Being and Knowing Differently in Living Worlds: Rooted Networks and Relational Webs in Indigenous Geographies

  • Padini Nirmal


Dianne Rocheleau’s theory of rooted networks illuminates a discordant truth — despite the abstractions made central through centuries of Euromodernity, there continues to be a material interdependence between people, place and other entities that is fundamentally responsible for the building and continuation of what is often referred to as ‘living worlds’. Rocheleau reminds us that the worlds we inhabit are indeed alive (as living worlds of animate and inanimate beings), and that networks are not floating threads of connection but are in fact rooted in place and central to the livingness of worlds.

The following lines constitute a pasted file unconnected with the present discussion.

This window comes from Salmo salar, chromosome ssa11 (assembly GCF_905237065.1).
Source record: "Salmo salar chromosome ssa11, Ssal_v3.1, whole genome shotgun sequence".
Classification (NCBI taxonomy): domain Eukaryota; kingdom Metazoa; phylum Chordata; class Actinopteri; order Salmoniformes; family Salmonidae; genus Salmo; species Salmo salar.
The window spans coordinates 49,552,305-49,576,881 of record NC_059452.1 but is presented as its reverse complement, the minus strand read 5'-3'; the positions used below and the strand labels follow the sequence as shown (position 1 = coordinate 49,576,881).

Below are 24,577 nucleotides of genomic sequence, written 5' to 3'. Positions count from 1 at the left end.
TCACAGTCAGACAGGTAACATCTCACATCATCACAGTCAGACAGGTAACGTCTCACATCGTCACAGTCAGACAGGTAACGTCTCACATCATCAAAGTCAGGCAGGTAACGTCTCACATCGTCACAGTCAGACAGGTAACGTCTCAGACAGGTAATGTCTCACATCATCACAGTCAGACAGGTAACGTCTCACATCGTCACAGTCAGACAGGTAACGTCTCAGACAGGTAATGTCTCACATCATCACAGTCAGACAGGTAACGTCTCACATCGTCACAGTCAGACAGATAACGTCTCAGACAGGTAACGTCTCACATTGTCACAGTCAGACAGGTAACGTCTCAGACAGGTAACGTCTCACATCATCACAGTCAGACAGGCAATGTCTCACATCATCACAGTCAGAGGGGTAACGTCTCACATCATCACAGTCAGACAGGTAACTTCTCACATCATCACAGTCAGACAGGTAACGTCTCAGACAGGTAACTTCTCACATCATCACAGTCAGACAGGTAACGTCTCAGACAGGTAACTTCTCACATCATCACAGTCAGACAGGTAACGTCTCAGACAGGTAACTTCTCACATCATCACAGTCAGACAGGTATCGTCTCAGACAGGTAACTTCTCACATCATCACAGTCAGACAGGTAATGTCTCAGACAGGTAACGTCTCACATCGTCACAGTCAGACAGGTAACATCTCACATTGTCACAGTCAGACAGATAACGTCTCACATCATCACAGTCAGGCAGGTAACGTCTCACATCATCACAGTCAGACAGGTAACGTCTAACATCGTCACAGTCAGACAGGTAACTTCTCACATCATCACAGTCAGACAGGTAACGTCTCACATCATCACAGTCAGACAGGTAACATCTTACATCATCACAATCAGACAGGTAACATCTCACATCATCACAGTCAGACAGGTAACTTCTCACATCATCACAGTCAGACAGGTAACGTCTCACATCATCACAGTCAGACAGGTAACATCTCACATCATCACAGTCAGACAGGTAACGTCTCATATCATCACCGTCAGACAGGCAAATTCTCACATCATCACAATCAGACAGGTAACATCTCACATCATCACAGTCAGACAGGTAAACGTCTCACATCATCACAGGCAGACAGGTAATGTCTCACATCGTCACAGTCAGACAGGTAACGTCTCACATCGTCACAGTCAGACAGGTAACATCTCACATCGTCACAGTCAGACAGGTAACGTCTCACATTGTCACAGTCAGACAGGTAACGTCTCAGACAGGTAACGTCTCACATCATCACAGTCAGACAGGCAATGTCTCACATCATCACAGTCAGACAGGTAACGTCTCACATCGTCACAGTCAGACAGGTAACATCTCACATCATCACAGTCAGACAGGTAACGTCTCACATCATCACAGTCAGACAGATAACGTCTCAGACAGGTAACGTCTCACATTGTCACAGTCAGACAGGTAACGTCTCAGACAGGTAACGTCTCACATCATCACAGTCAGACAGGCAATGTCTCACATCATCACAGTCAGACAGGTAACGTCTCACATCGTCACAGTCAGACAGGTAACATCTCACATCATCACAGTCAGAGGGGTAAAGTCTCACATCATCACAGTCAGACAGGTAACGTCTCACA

Indigenous People Indigenous Knowledge Knowledge Politics Political Ecology Living World 
These keywords were added by machine and not by the authors. This process is experimental and the keywords may be updated as the learning algorithm improves.


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